On Tuesday, Google.org introduced Flu Trends, a new tool that will track search terms entered by Internet users to help U.S. public health officials identify potential regional outbreaks in almost real time, the San Francisco Chronicle reports.
Flu Trends records the number of searches for terms related to flu, such as "thermometer" and "cold remedies," operating under the assumption that an influx of searches for such terms in a certain region might indicate an outbreak (Kopytoff, San Francisco Chronicle, 11/12). Flu Trends displays the results on a U.S. map and includes a chart of trends in activity nationwide rated on a scale of "minimal" to "intense."
In addition, Flu Trends includes flu prevention information from CDC, a flu vaccine locator and links to news related to flu (Guth, Wall Street Journal, 11/12).
Flu Trends, which Google developed in cooperation with CDC, last year produced information on the spread of the flu two weeks earlier than the agency compiled similar data.
Google applied Flu Trends to searches conducted by Internet users over the last five years and compared the information with CDC data to ensure the accuracy of the tool (San Francisco Chronicle, 11/12).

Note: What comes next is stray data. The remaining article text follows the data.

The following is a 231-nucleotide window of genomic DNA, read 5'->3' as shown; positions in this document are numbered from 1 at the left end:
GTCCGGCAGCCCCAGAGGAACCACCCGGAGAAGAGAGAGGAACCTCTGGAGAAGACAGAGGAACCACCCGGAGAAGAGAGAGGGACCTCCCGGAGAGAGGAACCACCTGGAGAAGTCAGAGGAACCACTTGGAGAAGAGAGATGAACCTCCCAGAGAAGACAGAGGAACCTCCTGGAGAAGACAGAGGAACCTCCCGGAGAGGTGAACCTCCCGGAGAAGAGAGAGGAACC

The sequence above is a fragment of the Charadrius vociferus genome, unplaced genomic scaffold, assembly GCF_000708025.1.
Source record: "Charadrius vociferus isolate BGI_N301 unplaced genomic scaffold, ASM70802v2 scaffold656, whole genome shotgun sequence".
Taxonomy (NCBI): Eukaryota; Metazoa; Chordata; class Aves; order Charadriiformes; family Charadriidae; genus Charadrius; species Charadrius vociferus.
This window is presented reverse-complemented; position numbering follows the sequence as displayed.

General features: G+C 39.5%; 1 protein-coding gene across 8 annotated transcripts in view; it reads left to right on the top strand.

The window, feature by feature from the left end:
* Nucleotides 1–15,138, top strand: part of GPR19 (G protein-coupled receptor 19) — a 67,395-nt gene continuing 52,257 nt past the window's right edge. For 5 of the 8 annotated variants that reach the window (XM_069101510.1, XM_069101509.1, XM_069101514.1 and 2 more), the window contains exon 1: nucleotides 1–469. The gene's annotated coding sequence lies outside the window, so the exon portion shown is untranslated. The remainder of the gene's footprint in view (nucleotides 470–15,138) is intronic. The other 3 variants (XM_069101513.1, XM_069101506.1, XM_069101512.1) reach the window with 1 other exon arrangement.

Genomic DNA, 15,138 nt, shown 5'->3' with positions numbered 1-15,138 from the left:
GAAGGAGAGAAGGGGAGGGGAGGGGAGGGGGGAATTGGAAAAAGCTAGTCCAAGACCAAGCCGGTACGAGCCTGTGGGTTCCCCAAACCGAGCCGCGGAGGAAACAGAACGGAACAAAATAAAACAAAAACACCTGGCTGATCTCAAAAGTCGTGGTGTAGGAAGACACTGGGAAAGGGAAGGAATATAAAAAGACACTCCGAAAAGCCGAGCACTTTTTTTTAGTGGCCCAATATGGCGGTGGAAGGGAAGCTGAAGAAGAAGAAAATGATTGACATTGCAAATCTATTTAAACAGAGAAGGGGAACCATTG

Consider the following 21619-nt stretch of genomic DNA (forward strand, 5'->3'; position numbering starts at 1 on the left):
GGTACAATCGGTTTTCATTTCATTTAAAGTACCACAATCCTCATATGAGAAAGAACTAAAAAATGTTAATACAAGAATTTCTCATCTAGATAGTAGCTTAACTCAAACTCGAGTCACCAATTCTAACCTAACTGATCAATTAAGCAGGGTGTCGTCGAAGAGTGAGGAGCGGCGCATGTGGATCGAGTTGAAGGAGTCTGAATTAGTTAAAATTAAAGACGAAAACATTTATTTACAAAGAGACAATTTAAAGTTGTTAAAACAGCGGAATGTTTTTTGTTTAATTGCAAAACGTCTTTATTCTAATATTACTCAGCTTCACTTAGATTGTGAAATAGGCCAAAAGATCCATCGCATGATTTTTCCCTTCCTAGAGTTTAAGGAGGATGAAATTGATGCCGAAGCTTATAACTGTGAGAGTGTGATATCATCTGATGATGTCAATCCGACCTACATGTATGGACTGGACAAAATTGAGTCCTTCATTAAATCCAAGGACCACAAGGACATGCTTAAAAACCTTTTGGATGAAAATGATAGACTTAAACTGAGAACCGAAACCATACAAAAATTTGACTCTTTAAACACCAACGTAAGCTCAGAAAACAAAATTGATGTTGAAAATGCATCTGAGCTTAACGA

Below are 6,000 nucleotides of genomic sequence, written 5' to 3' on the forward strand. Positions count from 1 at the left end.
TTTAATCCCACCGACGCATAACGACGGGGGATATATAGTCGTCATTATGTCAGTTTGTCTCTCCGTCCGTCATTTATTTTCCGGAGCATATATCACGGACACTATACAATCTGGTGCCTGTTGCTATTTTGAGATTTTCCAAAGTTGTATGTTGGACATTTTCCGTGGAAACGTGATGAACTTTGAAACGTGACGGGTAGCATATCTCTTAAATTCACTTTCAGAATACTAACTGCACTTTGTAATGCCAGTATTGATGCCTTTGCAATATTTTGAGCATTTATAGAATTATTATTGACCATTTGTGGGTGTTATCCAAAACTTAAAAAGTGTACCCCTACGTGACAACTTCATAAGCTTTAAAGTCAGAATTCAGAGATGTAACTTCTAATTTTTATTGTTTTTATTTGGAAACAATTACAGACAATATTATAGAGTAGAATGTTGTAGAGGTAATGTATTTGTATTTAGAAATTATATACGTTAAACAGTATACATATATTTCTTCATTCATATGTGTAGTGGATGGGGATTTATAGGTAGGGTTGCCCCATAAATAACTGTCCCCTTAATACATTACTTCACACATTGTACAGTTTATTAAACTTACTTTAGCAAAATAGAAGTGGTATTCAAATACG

Lyn Finelli, who heads the influenza surveillance team at CDC, said that Flu Trends "maps very closely to the influenza-like trends that we see in the U.S" (Wall Street Journal, 11/12).
CDC spokesperson Glen Nowak said, "The sooner we have indication that flu is in a community, the earlier public health officials can take action" (San Francisco Chronicle, 11/12).
Google hopes to expand Flu Trends to track other diseases worldwide.
Eric Schmidt, CEO of Google, said, "From a technological perspective, it is the beginning."
A paper on the methodology of Flu Trends likely will appear in a future issue of the journal Nature (Helft, New York Times, 11/12).